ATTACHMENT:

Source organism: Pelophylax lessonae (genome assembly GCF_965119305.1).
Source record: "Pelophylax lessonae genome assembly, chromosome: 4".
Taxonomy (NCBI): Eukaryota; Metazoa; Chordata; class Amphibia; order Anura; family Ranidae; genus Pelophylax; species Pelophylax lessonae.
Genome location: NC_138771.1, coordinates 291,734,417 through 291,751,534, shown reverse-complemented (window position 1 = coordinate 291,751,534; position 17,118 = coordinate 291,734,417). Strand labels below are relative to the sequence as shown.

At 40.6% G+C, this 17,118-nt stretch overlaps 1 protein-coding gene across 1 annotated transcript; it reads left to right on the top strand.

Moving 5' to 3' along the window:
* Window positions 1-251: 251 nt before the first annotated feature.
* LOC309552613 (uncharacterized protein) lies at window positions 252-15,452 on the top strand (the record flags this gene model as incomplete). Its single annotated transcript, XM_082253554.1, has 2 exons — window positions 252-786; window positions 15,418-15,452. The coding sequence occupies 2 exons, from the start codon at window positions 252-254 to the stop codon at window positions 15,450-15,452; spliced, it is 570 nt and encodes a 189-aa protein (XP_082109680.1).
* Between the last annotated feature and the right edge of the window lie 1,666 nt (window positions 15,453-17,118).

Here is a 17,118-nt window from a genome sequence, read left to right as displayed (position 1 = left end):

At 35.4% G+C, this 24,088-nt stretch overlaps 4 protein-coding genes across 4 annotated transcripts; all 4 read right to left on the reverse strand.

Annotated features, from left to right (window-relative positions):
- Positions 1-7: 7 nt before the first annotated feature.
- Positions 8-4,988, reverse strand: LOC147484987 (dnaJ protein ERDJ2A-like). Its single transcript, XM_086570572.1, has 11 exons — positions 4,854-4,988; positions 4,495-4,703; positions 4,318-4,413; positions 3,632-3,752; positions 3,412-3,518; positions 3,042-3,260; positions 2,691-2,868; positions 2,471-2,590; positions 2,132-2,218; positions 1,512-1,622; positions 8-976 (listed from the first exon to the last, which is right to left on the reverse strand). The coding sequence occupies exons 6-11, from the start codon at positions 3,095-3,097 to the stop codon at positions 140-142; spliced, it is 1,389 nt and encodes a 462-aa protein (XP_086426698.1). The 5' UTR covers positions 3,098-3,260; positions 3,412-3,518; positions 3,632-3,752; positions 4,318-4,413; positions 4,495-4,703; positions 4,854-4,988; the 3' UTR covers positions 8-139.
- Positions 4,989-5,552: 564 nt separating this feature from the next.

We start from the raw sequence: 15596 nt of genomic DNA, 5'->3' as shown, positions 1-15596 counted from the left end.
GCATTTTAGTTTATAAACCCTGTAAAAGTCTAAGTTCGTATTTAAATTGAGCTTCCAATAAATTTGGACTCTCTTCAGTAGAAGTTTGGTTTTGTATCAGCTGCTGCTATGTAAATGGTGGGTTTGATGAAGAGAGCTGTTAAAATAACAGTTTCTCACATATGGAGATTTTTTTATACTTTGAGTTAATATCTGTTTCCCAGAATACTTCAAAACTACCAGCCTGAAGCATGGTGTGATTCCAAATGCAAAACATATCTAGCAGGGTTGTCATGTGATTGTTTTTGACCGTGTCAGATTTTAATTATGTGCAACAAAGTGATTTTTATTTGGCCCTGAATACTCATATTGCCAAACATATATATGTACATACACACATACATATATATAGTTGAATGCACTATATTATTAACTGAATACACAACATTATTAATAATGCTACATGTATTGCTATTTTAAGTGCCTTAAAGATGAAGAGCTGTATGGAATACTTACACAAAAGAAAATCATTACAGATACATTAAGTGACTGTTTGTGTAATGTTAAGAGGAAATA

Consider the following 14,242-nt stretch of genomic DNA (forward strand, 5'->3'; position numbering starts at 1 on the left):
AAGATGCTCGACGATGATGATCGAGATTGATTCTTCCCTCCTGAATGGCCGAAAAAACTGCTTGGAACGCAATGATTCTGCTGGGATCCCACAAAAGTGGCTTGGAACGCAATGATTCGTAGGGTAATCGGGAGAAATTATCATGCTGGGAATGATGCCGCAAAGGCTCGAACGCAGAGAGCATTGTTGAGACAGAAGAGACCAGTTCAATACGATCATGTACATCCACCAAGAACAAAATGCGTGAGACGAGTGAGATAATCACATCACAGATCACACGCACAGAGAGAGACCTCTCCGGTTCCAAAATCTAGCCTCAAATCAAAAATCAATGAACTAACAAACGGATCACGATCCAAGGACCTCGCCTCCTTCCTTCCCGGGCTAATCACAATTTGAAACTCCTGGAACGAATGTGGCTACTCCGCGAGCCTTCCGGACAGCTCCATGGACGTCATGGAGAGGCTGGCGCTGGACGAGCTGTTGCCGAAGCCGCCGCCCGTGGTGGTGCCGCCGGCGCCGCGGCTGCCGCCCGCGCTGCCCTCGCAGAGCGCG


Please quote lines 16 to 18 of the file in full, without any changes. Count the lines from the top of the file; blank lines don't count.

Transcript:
We start from the raw sequence: 15596 nt of genomic DNA, 5'->3' as shown, positions 1-15596 counted from the left end.
GCATTTTAGTTTATAAACCCTGTAAAAGTCTAAGTTCGTATTTAAATTGAGCTTCCAATAAATTTGGACTCTCTTCAGTAGAAGTTTGGTTTTGTATCAGCTGCTGCTATGTAAATGGTGGGTTTGATGAAGAGAGCTGTTAAAATAACAGTTTCTCACATATGGAGATTTTTTTATACTTTGAGTTAATATCTGTTTCCCAGAATACTTCAAAACTACCAGCCTGAAGCATGGTGTGATTCCAAATGCAAAACATATCTAGCAGGGTTGTCATGTGATTGTTTTTGACCGTGTCAGATTTTAATTATGTGCAACAAAGTGATTTTTATTTGGCCCTGAATACTCATATTGCCAAACATATATATGTACATACACACATACATATATATAGTTGAATGCACTATATTATTAACTGAATACACAACATTATTAATAATGCTACATGTATTGCTATTTTAAGTGCCTTAAAGATGAAGAGCTGTATGGAATACTTACACAAAAGAAAATCATTACAGATACATTAAGTGACTGTTTGTGTAATGTTAAGAGGAAATA

Consider the following 14,242-nt stretch of genomic DNA (forward strand, 5'->3'; position numbering starts at 1 on the left):